This episode of The KN@PP Stir Podcast is brought to you by, um, you -- at least those of you who have made it possible for me to pay Soundcloud another $120 for another year of hosting tomorrow. Thanks for your support, and for those of you who have been meaning to kick in, see the sidebar for options.

In This Episode: Thanks For Asking! [Secession, Florida LP's Ethno-Nationalist Tumor, New York Con-Con, Operating Systems, Mises Caucus] :: Who Expects a Killer to Hold on to a Smoking Gun for 54 Years?

"[O]ften a short-sighted and toxic little man"

That's L. Neil Smith on Murray N. Rothbard. In passing, but an interesting evaluation.

Sunday, November 05, 2017 is Now

After I went to all that trouble making a link graphic, they changed their name. That's OK, though. It's not like the link graphic was that great. Got a new one, over in the sidebar.

It still works the same way. For the princely sum of $1, you can contact me and get a response. Of course, I'm promoting this as a way to participate in the Thanks For Asking! feature of The KN@PP Stir Podcast that supports said podcast financially, so you should let me know whether you want a public answer for that forum, or a private answer to whatever it is your contacting me about.

You should also join yourself (no, that's not an affiliate link, just a recommendation) and monetize your expertise in various areas (you can join lists of e.g. Bitcoin buyers, college students, whatever so that people targeting certain demographics for surveys, proposals and such can hit a bunch of people up in one fell swoop). The pay comes in Bitcoin, and yes I have in fact withdrawn my earnings (amounting to a little over $20 in USD total as of the time of each withdrawal, although of course the Bitcoin they represent has varied in value since withdrawal).

Strict Constructionism vs. Original Intent, Libertarian Party Edition

When it comes to the Libertarian Party's Statement of Principles and platform, I am a strict constructionist. That is, they mean what they say and say what they mean within reasonable understandings of language. Anything outside reasonable construction of actual language is both highly interpretable and subject to new understanding.

Caryn Ann Harlos is an original intentist, where the Statement of Principles in particular, and the platform to the extent that it flows from the former document, are all to be understood in terms of what the few dozen founders of the LP believed about issues (and the philosophical depths of issues), beliefs that neither they nor the SoP/platform may have even explicitly mentioned.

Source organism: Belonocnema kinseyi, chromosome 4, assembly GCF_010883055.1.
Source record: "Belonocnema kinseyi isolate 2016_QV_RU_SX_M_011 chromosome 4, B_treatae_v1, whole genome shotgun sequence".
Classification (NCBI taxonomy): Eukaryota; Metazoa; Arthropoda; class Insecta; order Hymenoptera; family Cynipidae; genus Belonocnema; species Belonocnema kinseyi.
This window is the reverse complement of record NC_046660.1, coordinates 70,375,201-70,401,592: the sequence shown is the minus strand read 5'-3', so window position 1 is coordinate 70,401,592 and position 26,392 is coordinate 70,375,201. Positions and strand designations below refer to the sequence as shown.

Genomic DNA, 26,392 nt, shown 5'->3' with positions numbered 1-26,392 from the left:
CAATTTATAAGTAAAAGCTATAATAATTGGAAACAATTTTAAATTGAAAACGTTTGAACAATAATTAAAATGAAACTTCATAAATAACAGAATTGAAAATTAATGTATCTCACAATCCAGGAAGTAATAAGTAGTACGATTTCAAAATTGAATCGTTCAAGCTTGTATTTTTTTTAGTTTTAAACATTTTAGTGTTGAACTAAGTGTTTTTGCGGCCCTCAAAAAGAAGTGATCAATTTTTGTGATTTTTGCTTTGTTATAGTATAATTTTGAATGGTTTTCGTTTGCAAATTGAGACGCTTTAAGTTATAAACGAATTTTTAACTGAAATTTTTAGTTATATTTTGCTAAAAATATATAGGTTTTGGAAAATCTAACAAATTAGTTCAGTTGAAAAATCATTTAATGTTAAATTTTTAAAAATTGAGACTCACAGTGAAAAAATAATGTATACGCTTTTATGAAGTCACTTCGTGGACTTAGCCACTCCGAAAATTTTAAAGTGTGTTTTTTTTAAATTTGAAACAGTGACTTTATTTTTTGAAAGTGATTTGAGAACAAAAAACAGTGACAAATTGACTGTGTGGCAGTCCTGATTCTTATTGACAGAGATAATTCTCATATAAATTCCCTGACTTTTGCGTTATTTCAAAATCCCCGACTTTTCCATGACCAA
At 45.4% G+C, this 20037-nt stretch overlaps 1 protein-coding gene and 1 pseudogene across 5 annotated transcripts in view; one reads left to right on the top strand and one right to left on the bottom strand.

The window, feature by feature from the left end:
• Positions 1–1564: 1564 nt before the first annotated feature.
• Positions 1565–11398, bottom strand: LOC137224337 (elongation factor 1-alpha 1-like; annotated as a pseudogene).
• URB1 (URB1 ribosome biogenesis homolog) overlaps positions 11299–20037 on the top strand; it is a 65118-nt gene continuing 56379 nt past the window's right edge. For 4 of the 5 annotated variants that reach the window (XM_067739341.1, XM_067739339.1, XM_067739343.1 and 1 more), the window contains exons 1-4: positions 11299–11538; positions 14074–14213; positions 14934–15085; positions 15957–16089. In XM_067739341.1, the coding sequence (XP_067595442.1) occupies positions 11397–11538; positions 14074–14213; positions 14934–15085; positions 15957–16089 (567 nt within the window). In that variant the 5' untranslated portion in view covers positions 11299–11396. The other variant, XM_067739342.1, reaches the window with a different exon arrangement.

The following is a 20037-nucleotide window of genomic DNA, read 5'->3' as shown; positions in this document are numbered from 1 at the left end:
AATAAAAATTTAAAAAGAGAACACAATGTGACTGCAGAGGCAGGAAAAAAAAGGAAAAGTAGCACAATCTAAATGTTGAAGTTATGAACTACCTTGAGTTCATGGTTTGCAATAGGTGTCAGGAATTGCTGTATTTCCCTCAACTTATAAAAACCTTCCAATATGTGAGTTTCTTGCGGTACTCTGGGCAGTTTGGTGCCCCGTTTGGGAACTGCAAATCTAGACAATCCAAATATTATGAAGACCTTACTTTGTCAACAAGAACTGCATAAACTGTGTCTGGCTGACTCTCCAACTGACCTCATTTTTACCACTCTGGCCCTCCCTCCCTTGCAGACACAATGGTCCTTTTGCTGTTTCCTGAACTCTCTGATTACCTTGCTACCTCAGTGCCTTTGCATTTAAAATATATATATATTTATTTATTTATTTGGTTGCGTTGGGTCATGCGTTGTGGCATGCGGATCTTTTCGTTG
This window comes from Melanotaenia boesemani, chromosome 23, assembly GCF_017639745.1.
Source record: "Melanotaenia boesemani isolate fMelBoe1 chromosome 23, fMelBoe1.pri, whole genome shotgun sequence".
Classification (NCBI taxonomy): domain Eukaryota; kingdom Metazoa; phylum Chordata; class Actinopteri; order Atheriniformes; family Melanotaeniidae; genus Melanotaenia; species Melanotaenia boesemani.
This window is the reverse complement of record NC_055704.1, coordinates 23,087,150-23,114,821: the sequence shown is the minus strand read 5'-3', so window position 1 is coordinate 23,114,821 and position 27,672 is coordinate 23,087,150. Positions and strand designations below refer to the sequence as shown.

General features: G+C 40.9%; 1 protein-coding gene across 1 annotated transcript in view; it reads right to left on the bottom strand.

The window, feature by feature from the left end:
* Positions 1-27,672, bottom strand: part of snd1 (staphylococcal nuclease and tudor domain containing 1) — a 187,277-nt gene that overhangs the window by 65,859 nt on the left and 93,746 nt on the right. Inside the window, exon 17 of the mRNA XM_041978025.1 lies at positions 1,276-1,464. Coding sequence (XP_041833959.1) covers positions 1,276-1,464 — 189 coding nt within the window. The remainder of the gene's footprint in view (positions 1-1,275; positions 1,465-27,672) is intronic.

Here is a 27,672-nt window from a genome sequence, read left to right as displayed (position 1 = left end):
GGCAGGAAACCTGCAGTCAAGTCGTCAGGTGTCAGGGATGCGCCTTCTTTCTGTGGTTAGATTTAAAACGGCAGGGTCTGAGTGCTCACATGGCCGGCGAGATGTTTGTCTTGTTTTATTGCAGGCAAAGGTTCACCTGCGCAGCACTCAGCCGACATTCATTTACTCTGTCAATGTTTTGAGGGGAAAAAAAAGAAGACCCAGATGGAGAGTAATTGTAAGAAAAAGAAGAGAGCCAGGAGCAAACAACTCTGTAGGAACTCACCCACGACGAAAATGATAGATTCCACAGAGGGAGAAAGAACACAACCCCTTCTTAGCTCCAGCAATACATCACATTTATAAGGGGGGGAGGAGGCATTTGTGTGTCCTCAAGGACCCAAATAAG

Unsurprisingly, on the issue that brings out this difference of approach at the moment, Harlos believes that the unstated position of the party's founders just happens to be Harlos's own position. Imagine that.

UPDATE: Caryn Ann informs me that I'm incorrect on the point of her claims as to the founders' positions agreeing with her own. She claims to be defending the historicity of a position, not the position itself. Fair enough.

Saturday, November 04, 2017

J. Neil Schulman is Brave

I thought it, but he wrote it. Why didn't I write it? Because if you say it, people who don't understand the meaning of the word "pedophilia" will accuse you of supporting pedophiles. Schulman:

Kevin Spacey has lost his Netflix series House of Cards and future Netflix production relationship because of decades-old gossip that he made homosexual advances toward a biologically post-pubescent man. Fourteen isn’t a man? Tell that to Blaize Teague, a 14-year-old being tried as an adult for murder in Oklahoma.

I'm kind of embarrassed that I didn't have the guts to write it myself instead of just agreeing with it once someone else stuck his neck out.

Yes, I know there's more to it than the above. Not all of the claims are old -- some of them are from staff/crew on House of Cards itself -- and not all of them are as trite as "he made a pass at me and I didn't like it so I got out of there."